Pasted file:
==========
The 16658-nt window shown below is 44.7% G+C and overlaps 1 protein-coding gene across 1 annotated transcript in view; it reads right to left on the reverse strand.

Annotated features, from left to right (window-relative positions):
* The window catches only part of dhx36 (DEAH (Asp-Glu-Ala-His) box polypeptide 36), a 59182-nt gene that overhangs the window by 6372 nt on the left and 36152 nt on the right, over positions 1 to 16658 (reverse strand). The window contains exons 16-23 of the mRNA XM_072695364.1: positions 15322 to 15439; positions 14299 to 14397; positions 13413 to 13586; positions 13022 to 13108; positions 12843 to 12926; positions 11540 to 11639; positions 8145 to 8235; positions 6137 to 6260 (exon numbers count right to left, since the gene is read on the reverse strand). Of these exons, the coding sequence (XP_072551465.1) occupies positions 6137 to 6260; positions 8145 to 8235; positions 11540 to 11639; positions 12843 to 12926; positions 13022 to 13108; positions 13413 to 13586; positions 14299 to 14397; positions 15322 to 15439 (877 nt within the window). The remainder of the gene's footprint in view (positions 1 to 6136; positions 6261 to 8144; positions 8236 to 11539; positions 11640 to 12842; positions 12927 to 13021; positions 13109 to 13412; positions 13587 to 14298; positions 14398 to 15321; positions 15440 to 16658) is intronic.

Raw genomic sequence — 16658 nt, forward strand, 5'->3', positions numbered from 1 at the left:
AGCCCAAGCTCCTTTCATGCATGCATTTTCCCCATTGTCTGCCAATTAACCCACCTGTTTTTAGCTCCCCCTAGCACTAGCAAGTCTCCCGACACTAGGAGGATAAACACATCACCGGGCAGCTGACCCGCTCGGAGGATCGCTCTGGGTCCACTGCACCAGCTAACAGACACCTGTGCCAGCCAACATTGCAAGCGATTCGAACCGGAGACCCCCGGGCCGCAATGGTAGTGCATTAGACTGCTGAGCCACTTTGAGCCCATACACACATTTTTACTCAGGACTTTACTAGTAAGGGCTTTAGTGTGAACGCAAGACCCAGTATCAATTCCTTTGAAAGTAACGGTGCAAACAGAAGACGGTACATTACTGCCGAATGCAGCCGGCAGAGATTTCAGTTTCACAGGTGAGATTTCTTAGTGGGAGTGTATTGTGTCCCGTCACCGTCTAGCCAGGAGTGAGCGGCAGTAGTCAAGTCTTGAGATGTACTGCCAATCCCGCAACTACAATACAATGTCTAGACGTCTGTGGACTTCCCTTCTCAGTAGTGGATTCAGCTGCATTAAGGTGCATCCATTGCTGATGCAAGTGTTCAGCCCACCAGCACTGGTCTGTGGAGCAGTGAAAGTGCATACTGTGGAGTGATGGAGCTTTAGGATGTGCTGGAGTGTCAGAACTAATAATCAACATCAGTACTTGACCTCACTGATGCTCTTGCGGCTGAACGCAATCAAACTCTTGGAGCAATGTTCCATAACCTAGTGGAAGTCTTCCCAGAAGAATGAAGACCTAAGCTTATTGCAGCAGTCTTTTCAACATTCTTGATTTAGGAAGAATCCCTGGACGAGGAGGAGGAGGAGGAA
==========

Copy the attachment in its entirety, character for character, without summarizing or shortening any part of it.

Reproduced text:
The 16658-nt window shown below is 44.7% G+C and overlaps 1 protein-coding gene across 1 annotated transcript in view; it reads right to left on the reverse strand.

Annotated features, from left to right (window-relative positions):
* The window catches only part of dhx36 (DEAH (Asp-Glu-Ala-His) box polypeptide 36), a 59182-nt gene that overhangs the window by 6372 nt on the left and 36152 nt on the right, over positions 1 to 16658 (reverse strand). The window contains exons 16-23 of the mRNA XM_072695364.1: positions 15322 to 15439; positions 14299 to 14397; positions 13413 to 13586; positions 13022 to 13108; positions 12843 to 12926; positions 11540 to 11639; positions 8145 to 8235; positions 6137 to 6260 (exon numbers count right to left, since the gene is read on the reverse strand). Of these exons, the coding sequence (XP_072551465.1) occupies positions 6137 to 6260; positions 8145 to 8235; positions 11540 to 11639; positions 12843 to 12926; positions 13022 to 13108; positions 13413 to 13586; positions 14299 to 14397; positions 15322 to 15439 (877 nt within the window). The remainder of the gene's footprint in view (positions 1 to 6136; positions 6261 to 8144; positions 8236 to 11539; positions 11640 to 12842; positions 12927 to 13021; positions 13109 to 13412; positions 13587 to 14298; positions 14398 to 15321; positions 15440 to 16658) is intronic.

Raw genomic sequence — 16658 nt, forward strand, 5'->3', positions numbered from 1 at the left:
AGCCCAAGCTCCTTTCATGCATGCATTTTCCCCATTGTCTGCCAATTAACCCACCTGTTTTTAGCTCCCCCTAGCACTAGCAAGTCTCCCGACACTAGGAGGATAAACACATCACCGGGCAGCTGACCCGCTCGGAGGATCGCTCTGGGTCCACTGCACCAGCTAACAGACACCTGTGCCAGCCAACATTGCAAGCGATTCGAACCGGAGACCCCCGGGCCGCAATGGTAGTGCATTAGACTGCTGAGCCACTTTGAGCCCATACACACATTTTTACTCAGGACTTTACTAGTAAGGGCTTTAGTGTGAACGCAAGACCCAGTATCAATTCCTTTGAAAGTAACGGTGCAAACAGAAGACGGTACATTACTGCCGAATGCAGCCGGCAGAGATTTCAGTTTCACAGGTGAGATTTCTTAGTGGGAGTGTATTGTGTCCCGTCACCGTCTAGCCAGGAGTGAGCGGCAGTAGTCAAGTCTTGAGATGTACTGCCAATCCCGCAACTACAATACAATGTCTAGACGTCTGTGGACTTCCCTTCTCAGTAGTGGATTCAGCTGCATTAAGGTGCATCCATTGCTGATGCAAGTGTTCAGCCCACCAGCACTGGTCTGTGGAGCAGTGAAAGTGCATACTGTGGAGTGATGGAGCTTTAGGATGTGCTGGAGTGTCAGAACTAATAATCAACATCAGTACTTGACCTCACTGATGCTCTTGCGGCTGAACGCAATCAAACTCTTGGAGCAATGTTCCATAACCTAGTGGAAGTCTTCCCAGAAGAATGAAGACCTAAGCTTATTGCAGCAGTCTTTTCAACATTCTTGATTTAGGAAGAATCCCTGGACGAGGAGGAGGAGGAGGAA